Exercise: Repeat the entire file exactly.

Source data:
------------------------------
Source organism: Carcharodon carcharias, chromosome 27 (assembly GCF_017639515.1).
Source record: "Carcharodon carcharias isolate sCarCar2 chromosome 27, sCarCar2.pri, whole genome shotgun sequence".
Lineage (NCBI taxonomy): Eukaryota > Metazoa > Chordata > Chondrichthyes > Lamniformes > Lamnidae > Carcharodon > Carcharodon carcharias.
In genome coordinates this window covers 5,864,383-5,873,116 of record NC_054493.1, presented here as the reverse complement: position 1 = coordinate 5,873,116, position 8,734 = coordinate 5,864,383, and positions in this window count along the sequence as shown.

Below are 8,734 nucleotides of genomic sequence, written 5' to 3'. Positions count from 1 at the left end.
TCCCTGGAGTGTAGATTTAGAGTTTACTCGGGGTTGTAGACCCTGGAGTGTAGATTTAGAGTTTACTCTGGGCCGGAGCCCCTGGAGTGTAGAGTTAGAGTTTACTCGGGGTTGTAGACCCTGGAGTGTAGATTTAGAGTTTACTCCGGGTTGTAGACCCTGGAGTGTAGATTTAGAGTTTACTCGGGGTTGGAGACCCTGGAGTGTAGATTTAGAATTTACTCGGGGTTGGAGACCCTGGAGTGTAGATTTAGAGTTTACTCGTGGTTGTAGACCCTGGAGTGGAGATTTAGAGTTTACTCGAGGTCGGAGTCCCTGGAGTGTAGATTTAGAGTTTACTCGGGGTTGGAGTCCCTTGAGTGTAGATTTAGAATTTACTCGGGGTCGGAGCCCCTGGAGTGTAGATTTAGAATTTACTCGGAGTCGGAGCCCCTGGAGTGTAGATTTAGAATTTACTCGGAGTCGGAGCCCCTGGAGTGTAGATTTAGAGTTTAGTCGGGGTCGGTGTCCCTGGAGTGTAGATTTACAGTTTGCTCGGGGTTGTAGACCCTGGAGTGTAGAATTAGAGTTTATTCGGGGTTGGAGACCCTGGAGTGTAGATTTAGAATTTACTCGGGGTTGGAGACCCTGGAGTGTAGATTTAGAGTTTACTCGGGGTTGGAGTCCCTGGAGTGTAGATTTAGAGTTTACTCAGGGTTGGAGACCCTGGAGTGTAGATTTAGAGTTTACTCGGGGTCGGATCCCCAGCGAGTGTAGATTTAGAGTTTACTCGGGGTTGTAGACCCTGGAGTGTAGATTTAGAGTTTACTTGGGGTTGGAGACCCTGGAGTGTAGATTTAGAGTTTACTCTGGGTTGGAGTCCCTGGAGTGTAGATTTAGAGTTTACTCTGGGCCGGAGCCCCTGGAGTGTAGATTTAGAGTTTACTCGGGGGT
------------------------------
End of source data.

Source organism: Carcharodon carcharias, chromosome 27 (assembly GCF_017639515.1).
Source record: "Carcharodon carcharias isolate sCarCar2 chromosome 27, sCarCar2.pri, whole genome shotgun sequence".
Lineage (NCBI taxonomy): Eukaryota > Metazoa > Chordata > Chondrichthyes > Lamniformes > Lamnidae > Carcharodon > Carcharodon carcharias.
In genome coordinates this window covers 5,864,383-5,873,116 of record NC_054493.1, presented here as the reverse complement: position 1 = coordinate 5,873,116, position 8,734 = coordinate 5,864,383, and positions in this window count along the sequence as shown.

Below are 8,734 nucleotides of genomic sequence, written 5' to 3'. Positions count from 1 at the left end.
TCCCTGGAGTGTAGATTTAGAGTTTACTCGGGGTTGTAGACCCTGGAGTGTAGATTTAGAGTTTACTCTGGGCCGGAGCCCCTGGAGTGTAGAGTTAGAGTTTACTCGGGGTTGTAGACCCTGGAGTGTAGATTTAGAGTTTACTCCGGGTTGTAGACCCTGGAGTGTAGATTTAGAGTTTACTCGGGGTTGGAGACCCTGGAGTGTAGATTTAGAATTTACTCGGGGTTGGAGACCCTGGAGTGTAGATTTAGAGTTTACTCGTGGTTGTAGACCCTGGAGTGGAGATTTAGAGTTTACTCGAGGTCGGAGTCCCTGGAGTGTAGATTTAGAGTTTACTCGGGGTTGGAGTCCCTTGAGTGTAGATTTAGAATTTACTCGGGGTCGGAGCCCCTGGAGTGTAGATTTAGAATTTACTCGGAGTCGGAGCCCCTGGAGTGTAGATTTAGAATTTACTCGGAGTCGGAGCCCCTGGAGTGTAGATTTAGAGTTTAGTCGGGGTCGGTGTCCCTGGAGTGTAGATTTACAGTTTGCTCGGGGTTGTAGACCCTGGAGTGTAGAATTAGAGTTTATTCGGGGTTGGAGACCCTGGAGTGTAGATTTAGAATTTACTCGGGGTTGGAGACCCTGGAGTGTAGATTTAGAGTTTACTCGGGGTTGGAGTCCCTGGAGTGTAGATTTAGAGTTTACTCAGGGTTGGAGACCCTGGAGTGTAGATTTAGAGTTTACTCGGGGTCGGATCCCCAGCGAGTGTAGATTTAGAGTTTACTCGGGGTTGTAGACCCTGGAGTGTAGATTTAGAGTTTACTTGGGGTTGGAGACCCTGGAGTGTAGATTTAGAGTTTACTCTGGGTTGGAGTCCCTGGAGTGTAGATTTAGAGTTTACTCTGGGCCGGAGCCCCTGGAGTGTAGATTTAGAGTTTACTCGGGGGT